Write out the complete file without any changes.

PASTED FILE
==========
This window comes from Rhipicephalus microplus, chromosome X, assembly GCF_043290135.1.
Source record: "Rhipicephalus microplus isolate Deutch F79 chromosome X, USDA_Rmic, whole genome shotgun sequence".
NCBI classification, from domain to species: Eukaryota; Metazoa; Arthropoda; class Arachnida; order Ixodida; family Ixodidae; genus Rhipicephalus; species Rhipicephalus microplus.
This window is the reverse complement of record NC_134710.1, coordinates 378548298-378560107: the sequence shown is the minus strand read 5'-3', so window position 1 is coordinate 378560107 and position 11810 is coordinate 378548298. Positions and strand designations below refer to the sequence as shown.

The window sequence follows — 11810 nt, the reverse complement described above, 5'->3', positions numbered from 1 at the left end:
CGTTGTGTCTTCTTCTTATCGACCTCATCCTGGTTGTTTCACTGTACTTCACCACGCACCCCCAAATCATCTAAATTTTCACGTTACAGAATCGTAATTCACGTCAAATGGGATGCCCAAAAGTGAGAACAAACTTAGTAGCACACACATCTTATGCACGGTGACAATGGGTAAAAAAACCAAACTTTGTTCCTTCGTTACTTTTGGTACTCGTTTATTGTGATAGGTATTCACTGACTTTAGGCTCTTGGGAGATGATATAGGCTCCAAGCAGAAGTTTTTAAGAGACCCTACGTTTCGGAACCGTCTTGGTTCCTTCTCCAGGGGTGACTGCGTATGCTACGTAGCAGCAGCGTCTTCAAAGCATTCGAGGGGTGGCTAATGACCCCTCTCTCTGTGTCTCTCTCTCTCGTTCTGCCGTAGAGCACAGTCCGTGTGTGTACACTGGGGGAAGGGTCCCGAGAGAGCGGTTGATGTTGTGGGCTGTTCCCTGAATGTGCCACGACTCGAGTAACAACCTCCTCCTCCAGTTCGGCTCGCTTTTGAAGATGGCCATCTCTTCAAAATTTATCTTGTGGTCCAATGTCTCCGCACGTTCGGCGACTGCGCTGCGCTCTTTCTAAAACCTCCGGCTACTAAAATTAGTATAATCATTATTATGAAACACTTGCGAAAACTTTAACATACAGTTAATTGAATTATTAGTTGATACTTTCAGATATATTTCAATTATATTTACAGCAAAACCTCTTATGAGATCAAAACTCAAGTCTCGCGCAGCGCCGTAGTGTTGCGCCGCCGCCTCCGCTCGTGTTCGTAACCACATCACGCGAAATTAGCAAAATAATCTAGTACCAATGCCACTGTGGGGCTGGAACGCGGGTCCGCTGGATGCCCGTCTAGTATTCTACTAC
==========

This window comes from Rhipicephalus microplus, chromosome X, assembly GCF_043290135.1.
Source record: "Rhipicephalus microplus isolate Deutch F79 chromosome X, USDA_Rmic, whole genome shotgun sequence".
NCBI classification, from domain to species: Eukaryota; Metazoa; Arthropoda; class Arachnida; order Ixodida; family Ixodidae; genus Rhipicephalus; species Rhipicephalus microplus.
This window is the reverse complement of record NC_134710.1, coordinates 378548298-378560107: the sequence shown is the minus strand read 5'-3', so window position 1 is coordinate 378560107 and position 11810 is coordinate 378548298. Positions and strand designations below refer to the sequence as shown.

The window sequence follows — 11810 nt, the reverse complement described above, 5'->3', positions numbered from 1 at the left end:
CGTTGTGTCTTCTTCTTATCGACCTCATCCTGGTTGTTTCACTGTACTTCACCACGCACCCCCAAATCATCTAAATTTTCACGTTACAGAATCGTAATTCACGTCAAATGGGATGCCCAAAAGTGAGAACAAACTTAGTAGCACACACATCTTATGCACGGTGACAATGGGTAAAAAAACCAAACTTTGTTCCTTCGTTACTTTTGGTACTCGTTTATTGTGATAGGTATTCACTGACTTTAGGCTCTTGGGAGATGATATAGGCTCCAAGCAGAAGTTTTTAAGAGACCCTACGTTTCGGAACCGTCTTGGTTCCTTCTCCAGGGGTGACTGCGTATGCTACGTAGCAGCAGCGTCTTCAAAGCATTCGAGGGGTGGCTAATGACCCCTCTCTCTGTGTCTCTCTCTCTCGTTCTGCCGTAGAGCACAGTCCGTGTGTGTACACTGGGGGAAGGGTCCCGAGAGAGCGGTTGATGTTGTGGGCTGTTCCCTGAATGTGCCACGACTCGAGTAACAACCTCCTCCTCCAGTTCGGCTCGCTTTTGAAGATGGCCATCTCTTCAAAATTTATCTTGTGGTCCAATGTCTCCGCACGTTCGGCGACTGCGCTGCGCTCTTTCTAAAACCTCCGGCTACTAAAATTAGTATAATCATTATTATGAAACACTTGCGAAAACTTTAACATACAGTTAATTGAATTATTAGTTGATACTTTCAGATATATTTCAATTATATTTACAGCAAAACCTCTTATGAGATCAAAACTCAAGTCTCGCGCAGCGCCGTAGTGTTGCGCCGCCGCCTCCGCTCGTGTTCGTAACCACATCACGCGAAATTAGCAAAATAATCTAGTACCAATGCCACTGTGGGGCTGGAACGCGGGTCCGCTGGATGCCCGTCTAGTATTCTACTAC